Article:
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This fact sheet provides basic information about bitter orange—common names, what the science says, potential side effects and cautions, and resources for more information.
The bitter orange tree is native to eastern Africa and tropical Asia. Today, it is grown throughout the Mediterranean region and elsewhere, including California and Florida. Bitter orange oil is used in foods, cosmetics, and aromatherapy products. Bitter orange oil from the tree's leaves is called petitgrain, and oil from the flowers is called neroli. Bitter orange has been used in traditional Chinese medicine and by indigenous people of the Amazon rainforest for nausea, indigestion, and constipation. Current folk or traditional uses of bitter orange are for heartburn, loss of appetite, nasal congestion, and weight loss. It is also applied to the skin for fungal infections such as ringworm and athlete's foot.
The dried fruit and peel (and sometimes flowers and leaves) are taken by mouth in extracts, tablets, and capsules. Bitter orange oil can be applied to the skin.
What the Science Says
- There is not enough scientific evidence to support the use of bitter orange for health purposes.
- Many herbal weight-loss products now use concentrated extracts of bitter orange peel in place of ephedra. However, bitter orange contains the chemical synephrine, which is similar to the main chemical in ephedra. The U.S. Food and Drug Administration banned ephedra because it raises blood pressure and is linked to heart attacks and strokes; it is unclear whether bitter orange has similar effects. There is currently little evidence that bitter orange is safer to use than ephedra.
Side Effects and Cautions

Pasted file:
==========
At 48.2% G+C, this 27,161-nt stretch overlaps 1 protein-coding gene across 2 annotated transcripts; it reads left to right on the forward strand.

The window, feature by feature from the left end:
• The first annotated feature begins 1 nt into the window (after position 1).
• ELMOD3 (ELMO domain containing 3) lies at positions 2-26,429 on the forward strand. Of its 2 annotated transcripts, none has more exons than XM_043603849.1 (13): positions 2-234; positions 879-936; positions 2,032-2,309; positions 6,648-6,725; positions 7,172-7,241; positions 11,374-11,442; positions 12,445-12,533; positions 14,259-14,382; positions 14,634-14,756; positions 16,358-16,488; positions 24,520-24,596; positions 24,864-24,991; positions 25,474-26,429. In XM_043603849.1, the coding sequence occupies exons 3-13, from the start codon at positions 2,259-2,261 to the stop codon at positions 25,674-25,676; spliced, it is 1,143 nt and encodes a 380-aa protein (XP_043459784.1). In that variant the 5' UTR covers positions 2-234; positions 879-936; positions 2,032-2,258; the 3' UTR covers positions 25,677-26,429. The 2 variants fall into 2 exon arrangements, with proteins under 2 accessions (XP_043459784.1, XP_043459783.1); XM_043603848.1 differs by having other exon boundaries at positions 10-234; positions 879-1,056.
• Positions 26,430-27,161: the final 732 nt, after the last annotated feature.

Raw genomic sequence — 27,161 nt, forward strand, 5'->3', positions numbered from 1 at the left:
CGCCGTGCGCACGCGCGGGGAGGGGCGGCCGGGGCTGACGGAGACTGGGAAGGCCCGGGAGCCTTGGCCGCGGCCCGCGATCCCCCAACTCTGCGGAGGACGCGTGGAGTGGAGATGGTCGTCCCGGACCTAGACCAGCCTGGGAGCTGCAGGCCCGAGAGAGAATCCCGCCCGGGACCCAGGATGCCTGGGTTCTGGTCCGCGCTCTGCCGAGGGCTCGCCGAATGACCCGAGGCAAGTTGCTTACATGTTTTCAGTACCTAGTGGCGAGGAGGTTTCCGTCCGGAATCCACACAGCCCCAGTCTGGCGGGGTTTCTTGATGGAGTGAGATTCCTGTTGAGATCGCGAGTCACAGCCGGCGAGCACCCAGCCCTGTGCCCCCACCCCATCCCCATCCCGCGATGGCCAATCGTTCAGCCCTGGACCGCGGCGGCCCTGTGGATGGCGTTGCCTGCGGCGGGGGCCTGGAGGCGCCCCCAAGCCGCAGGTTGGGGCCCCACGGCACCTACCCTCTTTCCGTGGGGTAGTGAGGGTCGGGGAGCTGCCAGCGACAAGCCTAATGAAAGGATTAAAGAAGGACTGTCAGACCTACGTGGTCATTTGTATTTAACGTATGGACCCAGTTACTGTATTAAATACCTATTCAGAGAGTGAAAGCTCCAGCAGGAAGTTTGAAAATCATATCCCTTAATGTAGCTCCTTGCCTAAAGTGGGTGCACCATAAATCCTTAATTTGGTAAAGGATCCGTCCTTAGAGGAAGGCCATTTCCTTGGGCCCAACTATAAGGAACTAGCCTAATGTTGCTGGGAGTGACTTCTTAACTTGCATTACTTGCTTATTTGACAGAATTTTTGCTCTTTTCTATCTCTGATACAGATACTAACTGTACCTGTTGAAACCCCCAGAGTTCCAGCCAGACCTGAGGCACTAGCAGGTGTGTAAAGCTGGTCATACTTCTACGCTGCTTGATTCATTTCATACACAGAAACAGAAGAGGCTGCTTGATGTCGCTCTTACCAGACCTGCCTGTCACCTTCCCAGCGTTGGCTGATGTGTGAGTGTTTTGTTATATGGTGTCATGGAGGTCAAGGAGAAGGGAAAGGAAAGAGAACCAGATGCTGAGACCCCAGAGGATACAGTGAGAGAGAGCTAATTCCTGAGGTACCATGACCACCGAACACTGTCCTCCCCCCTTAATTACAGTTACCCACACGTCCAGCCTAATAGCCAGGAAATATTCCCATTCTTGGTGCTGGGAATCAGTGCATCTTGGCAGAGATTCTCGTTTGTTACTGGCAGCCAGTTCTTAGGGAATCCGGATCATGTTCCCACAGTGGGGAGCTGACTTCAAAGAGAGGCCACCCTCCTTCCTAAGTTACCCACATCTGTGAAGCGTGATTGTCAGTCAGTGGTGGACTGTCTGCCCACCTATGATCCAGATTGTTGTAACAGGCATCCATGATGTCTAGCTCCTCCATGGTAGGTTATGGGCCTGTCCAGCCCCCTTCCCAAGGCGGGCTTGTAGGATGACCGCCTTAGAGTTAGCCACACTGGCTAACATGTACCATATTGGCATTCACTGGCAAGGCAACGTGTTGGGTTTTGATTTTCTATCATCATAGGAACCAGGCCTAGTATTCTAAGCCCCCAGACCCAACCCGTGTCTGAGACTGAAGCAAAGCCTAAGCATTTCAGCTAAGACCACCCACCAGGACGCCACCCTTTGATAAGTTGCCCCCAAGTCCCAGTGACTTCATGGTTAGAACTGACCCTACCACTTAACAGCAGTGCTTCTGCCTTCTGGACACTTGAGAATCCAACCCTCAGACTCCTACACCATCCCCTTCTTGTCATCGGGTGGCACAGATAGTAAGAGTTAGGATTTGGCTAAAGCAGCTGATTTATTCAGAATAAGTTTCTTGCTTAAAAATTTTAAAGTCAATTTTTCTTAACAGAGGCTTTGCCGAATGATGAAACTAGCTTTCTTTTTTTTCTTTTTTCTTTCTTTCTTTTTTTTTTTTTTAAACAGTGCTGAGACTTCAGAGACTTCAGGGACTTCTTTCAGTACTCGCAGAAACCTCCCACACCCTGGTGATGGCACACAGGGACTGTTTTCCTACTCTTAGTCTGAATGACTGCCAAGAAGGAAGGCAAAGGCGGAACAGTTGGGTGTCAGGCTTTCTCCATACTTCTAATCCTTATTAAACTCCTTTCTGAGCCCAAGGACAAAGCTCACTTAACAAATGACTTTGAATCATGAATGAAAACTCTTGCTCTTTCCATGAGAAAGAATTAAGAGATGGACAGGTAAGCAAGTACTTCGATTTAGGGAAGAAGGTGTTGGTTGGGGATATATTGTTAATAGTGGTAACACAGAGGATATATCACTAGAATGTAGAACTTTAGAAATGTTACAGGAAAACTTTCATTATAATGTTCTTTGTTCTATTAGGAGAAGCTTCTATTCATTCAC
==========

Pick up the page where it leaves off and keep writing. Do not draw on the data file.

- Because bitter orange contains chemicals that may speed up the heart rate and raise blood pressure, it may not be safe to use as a dietary supplement. There have been reports of fainting, heart attack, and stroke in healthy people after taking bitter orange supplements alone or combined with caffeine. People should avoid taking bitter orange supplements if they have a heart condition or high blood pressure, or if they are taking medications (such as MAO inhibitors), caffeine, or other herbs/supplements that speed up the heart rate.
- Due to lack of safety evidence, pregnant women or nursing mothers should avoid products that contain bitter orange.
- Bitter orange oil used on the skin may increase the risk of sunburn, particularly in light-skinned people.
- Tell all your health care providers about any complementary health practices you use. Give them a full picture of what you do to manage your health. This will help ensure coordinated and safe care. For tips about talking with your health care providers about complementary and alternative medicine, see NCCAM's Time to Talk campaign.
- Bent S, Padula A, Neuhaus J. Safety and efficacy of citrus aurantium for weight loss. American Journal of Cardiology. 2004;94(10):1359–1361.
- Bitter orange. Natural Medicines Comprehensive Database Web site. Accessed at www.naturaldatabase.com on May 5, 2009.
- Bitter orange (Citrus aurantium). Natural Standard Database Web site. Accessed at www.naturalstandard.com on May 5, 2009.
- Orange peel, bitter. In: Blumenthal M, Goldberg A, Brinckman J, eds. Herbal Medicine: Expanded Commission E Monographs. Newton, MA: Lippincott Williams & Wilkins; 2000:287–289.
- U.S. Food and Drug Administration. FDA Requests Seizure of More Dietary Supplements Containing Ephedrine Alkaloids. U.S. Food and Drug Administration Web site. Accessed at www.fda.gov/NewsEvents/Newsroom/PressAnnouncements/2006/ucm108606.htm on June 2, 2010.
For More Information
The NCCAM Clearinghouse provides information on NCCAM and complementary health approaches, including publications and searches of Federal databases of scientific and medical literature. The Clearinghouse does not provide medical advice, treatment recommendations, or referrals to practitioners.
A service of the National Library of Medicine (NLM), PubMed® contains publication information and (in most cases) brief summaries of articles from scientific and medical journals.
Office of Dietary Supplements (ODS), National Institutes of Health (NIH)
ODS seeks to strengthen knowledge and understanding of dietary supplements by evaluating scientific information, supporting research, sharing research results, and educating the public. Its resources include publications (such as Dietary Supplements: What You Need to Know), fact sheets on a variety of specific supplement ingredients and products (such as vitamin D and multivitamin/mineral supplements), and the PubMed Dietary Supplement Subset.
PubMed Dietary Supplement Subset: ods.od.nih.gov/Research/PubMed_Dietary_Supplement_Subset.aspx
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